Alonso, re di Napoli
Sebastiano, suo fratello
Clarabella, figlia di Alonso
Prospero, duca di Milano
Antonio, suo fratello, usurpatore del titolo
Miranda, figlia di Prospero
Ferdinando, figlio del re di Napoli
Gonzalo, onesto consigliere anziano
Adriano e Francesco, due lord
Calibano, schiavo selvaggio e deforme
Sycorax, strega madre di Calibano
Trinculo, un buffone
Stefano, cantiniere ubriaco
Capitano di una nave
Boatswain (nostromo)
Ariel, spirito dell'aria
Scritto 1610/1611
1) CALIBAN, I. 2, 363-365
You taught me language; and my profit on't
Is, I know how to curse. The red plague rid you
For learning me your language!
2) PROSPERO, IV. 1, 156-158
We are such stuff
As dreams are made on, and our little life
Is rounded with a sleep.
3) MIRANDA, V. 1, 182-185
O, wonder!
How many goodly creatures are there here!
How beauteous mankind is! O brave new world,
That has such people in't!
CALIBAN, III. 2, 141-149
Be not afeard; the isle is full of noises,
Sounds and sweet airs, that give delight and hurt not.
Sometimes a thousand twangling instruments
Will hum about mine ears, and sometime voices
That, if I then had waked after long sleep,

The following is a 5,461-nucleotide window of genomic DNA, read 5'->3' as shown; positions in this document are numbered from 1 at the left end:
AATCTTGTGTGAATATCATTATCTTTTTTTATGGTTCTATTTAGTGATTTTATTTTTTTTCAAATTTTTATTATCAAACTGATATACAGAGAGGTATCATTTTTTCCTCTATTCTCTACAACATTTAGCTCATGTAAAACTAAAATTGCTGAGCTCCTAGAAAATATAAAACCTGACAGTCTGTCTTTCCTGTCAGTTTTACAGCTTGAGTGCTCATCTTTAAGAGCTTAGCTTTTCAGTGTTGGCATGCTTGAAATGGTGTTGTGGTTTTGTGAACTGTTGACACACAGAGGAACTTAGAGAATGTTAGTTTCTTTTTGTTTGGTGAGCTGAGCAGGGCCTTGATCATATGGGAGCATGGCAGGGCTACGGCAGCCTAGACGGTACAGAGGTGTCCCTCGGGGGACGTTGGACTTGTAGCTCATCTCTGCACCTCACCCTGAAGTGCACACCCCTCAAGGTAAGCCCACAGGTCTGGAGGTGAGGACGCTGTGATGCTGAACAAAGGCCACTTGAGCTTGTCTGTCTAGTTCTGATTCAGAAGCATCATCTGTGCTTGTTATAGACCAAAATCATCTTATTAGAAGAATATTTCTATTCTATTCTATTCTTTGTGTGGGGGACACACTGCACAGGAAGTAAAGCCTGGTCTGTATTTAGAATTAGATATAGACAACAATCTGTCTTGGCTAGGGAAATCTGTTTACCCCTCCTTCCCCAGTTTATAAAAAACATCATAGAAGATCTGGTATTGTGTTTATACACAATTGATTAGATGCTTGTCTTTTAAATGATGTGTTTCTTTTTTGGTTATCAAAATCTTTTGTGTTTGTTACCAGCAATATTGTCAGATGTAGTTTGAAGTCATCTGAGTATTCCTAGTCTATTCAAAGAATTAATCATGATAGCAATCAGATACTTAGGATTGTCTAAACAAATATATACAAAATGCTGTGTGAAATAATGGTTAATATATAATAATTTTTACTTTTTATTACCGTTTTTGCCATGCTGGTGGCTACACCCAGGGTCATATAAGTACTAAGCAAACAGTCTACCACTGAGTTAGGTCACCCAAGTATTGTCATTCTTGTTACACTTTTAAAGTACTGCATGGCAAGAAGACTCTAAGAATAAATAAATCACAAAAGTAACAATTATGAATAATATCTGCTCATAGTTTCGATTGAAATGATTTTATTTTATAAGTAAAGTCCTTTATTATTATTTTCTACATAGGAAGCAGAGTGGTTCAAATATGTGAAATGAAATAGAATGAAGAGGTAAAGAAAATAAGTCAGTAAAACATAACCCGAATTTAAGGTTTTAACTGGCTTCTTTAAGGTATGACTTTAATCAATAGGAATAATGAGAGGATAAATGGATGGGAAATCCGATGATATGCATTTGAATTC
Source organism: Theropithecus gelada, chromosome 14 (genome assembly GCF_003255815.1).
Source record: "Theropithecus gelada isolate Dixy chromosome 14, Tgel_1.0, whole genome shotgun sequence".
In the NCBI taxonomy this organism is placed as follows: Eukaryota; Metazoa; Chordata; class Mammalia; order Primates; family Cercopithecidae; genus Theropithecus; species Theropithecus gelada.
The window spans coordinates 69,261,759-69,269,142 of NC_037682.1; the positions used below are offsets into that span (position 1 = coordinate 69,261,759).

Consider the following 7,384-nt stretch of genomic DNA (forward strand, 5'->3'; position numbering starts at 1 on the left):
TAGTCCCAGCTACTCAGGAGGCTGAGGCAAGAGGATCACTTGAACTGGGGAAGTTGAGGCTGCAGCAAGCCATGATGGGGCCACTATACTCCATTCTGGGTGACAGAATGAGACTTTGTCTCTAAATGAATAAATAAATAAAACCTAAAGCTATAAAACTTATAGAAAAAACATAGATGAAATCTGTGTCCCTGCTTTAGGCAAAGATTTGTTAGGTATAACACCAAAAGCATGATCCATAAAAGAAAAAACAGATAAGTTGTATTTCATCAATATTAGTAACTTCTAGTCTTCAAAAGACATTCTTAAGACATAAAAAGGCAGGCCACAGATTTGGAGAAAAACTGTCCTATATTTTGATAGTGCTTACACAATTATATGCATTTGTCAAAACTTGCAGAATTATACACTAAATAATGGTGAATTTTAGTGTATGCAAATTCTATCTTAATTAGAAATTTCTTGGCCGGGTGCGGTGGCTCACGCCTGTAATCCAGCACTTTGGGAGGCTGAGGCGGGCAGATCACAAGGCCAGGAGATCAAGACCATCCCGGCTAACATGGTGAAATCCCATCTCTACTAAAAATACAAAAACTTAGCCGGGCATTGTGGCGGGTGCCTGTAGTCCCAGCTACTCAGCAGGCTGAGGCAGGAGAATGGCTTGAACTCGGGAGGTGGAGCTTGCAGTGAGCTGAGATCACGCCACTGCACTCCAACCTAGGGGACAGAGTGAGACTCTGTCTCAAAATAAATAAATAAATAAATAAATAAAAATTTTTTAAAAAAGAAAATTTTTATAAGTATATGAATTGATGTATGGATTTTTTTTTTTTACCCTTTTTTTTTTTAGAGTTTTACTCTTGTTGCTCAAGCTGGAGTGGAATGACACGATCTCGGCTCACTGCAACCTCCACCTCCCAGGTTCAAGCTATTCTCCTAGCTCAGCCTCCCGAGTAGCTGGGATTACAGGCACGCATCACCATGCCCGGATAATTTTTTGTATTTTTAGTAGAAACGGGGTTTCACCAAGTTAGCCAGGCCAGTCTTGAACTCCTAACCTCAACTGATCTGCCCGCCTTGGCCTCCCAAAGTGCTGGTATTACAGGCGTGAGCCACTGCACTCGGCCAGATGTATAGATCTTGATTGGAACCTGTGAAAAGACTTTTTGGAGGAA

Will make me sleep again: and then, in dreaming,
The clouds methought would open and show riches
Ready to drop upon me that, when I waked,
I cried to dream again.
ARIEL, I. 2, 396-403
Full fathom five thy father lies;
Of his bones are coral made;
Those are pearls that were his eyes:
Nothing of him that doth fade
But doth suffer a sea-change
Into something rich and strange.
Sea-nymphs hourly ring his knell
Burthen: Ding-dong
Hark! now I hear them,--Ding-dong, bell.
I told you, sir, they were red-hot with drinking;
So fun of valour that they smote the air
For breathing in their faces; beat the ground
For kissing of their feet; yet always bending
Towards their project. Then I beat my tabour;
At which, like unback'd colts, they prick'd their ears,
Advanced their eyelids, lifted up their noses
As they smelt music: so I charm'd their ears
That calf-like they my lowing follow'd through
Tooth'd briers, sharp furzes, pricking goss and thorns,
Which entered their frail shins: at last I left them
I' the filthy-mantled pool beyond your cell,
There dancing up to the chins, that the foul lake
O'erstunk their feet.
(IV. 1, 171-184)
A proposito del rapporto
letteratura/musica nella traduzione
836: I.2,391 → music = armonia?
836: I.2,393 → air = cadenza?
836: I.2,404 → ditty = canto?
836: I.2,393 → sound = melodia?
838: I.2,421 → airs = melodie
900: III.2,122 → catch = ritornello? (2 volte)
924: IV.1,119 → Harmonious charmingly =
armonia mirabile? (detto di una «vision»)

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